Saturday, December 31, 2011
2011 Was The Year That...
by Peter Enfantino
I started off writing a "Bestest Stuff of 2011" piece this morning before realizing that a list of my favorite things of 2011 would be embarrassingly predictable to anyone who read last year's bestest list. I'm a creature of habit and I tend not to try new things (just ask my beautiful, long-suffering girlfriend) so it would be no surprise that three superhero films make my top ten movies list (Number One, for those who care, would be 13 Assassins, a film that transported me back to the first time I saw Once Upon a Time in the West) and that the best music I listened to in 2011 was not Arcade Fire or Radiohead (in fact, the only music on Rolling Stone's annual list of "The Best Albums by Groups You've Never Heard" that I'd spin on my turntable would be Adele's 21) but the deluxe edition of The Rolling Stones' Some Girls featuring the same kind of pillaging of the Stones' vaults that made Exile on Main Street my choice for best cd last year.
So, instead of one of those boring "This is what I thought was the most stimulating, please choose to agree or disagree" exercises, I thought I'd opt with the possibly-just-as-boring list of happenings in 2011 that stimulated me:
2011 Was the Year That... four superhero movies were released in one summer and only one of them sucked. You knew I had to work this in somewhere, right? It was a divine coincidence that Marvel characters would get the lavish treatment three times in a two months span at the same time we were rediscovering Marvel Comics' dawn. Thor, X-Men: First Class, and Captain America: The First Avenger all packed good acting, mature script, well-staged action sequences and, above all, a respect and almost reverence for its subject matter. Of course, it's all just a prelude to this fanboy's wet dream, The Summer of 2012, when we finally get to see how Joss Whedon intends to give ample screen time to seven Marvel characters and two super-villains and still squeeze in an interesting plot. The trailer doesn't do it for me but I'll still give Whedon the benefit of the doubt and turn up on opening day. I'm also interested to see how screwed up the reboot of Spider-Man will be with a completely CGI-ed Lizard as its villain. Then there's that 500 pound gorilla that will put all of them in the rear view mirror very quickly on July 20.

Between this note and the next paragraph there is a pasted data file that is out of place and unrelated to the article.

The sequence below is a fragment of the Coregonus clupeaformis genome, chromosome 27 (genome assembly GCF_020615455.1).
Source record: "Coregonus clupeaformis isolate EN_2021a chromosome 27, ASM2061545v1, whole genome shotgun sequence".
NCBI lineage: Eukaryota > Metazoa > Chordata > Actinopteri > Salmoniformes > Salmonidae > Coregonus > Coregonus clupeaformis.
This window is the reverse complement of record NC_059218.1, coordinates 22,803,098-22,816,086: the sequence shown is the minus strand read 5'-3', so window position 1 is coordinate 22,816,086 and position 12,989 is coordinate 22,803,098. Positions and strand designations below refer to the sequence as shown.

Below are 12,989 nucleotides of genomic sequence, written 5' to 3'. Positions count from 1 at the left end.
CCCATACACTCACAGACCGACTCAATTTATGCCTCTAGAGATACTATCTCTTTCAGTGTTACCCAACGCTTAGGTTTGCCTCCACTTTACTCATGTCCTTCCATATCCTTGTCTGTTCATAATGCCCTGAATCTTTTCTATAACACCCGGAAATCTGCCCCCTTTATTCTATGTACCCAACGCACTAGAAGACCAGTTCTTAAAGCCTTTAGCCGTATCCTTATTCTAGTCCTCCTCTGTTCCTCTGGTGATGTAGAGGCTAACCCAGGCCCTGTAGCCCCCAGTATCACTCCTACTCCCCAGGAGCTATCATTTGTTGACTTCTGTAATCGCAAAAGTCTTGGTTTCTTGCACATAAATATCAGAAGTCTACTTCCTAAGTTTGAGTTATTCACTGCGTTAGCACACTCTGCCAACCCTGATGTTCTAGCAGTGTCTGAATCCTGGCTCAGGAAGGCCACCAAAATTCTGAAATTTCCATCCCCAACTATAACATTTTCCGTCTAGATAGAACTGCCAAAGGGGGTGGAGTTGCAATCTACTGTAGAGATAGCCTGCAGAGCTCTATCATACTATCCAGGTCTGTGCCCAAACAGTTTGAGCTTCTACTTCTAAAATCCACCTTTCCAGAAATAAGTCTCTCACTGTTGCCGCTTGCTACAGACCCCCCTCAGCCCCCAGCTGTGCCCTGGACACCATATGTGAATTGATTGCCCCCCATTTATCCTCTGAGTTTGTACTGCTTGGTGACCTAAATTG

2011 Was the Year That... I finally buckled and bought a blu-ray player and HD tv. Scoleri had been gently prodding me for years (just as he had to do with the computer, the cd player, the dvd player, the itouch, the dishwasher, and every other relevant electronic device of the last twenty years--I said I was a creature of habit) but I'd been resisting. Just how much better could this be than my big screen non-HD tv and my dvd player? Gulp! What finally pushed me over was seeing The Dark Knight on blu at a buddy's house. Well, that, and the cheap prices on Amazon. Sadly, I find it near-impossible to pop in a dvd now. The $5 dvds in the bins at Wal-Mart now remind me of the $1 VHS tapes at the garage sales I once frequented. My wallet has taken a hit in the last month thanks to the afore-mentioned Amazon and their Gold Box deals. I've added blu boxsets of The Bourne and Jurassic Park Trilogys, The Alien Quadrilogy, and the Complete Dirty Harry, as well as all of Christopher Nolan's films to my collection. Anybody want to buy a bunch of dvds of those films?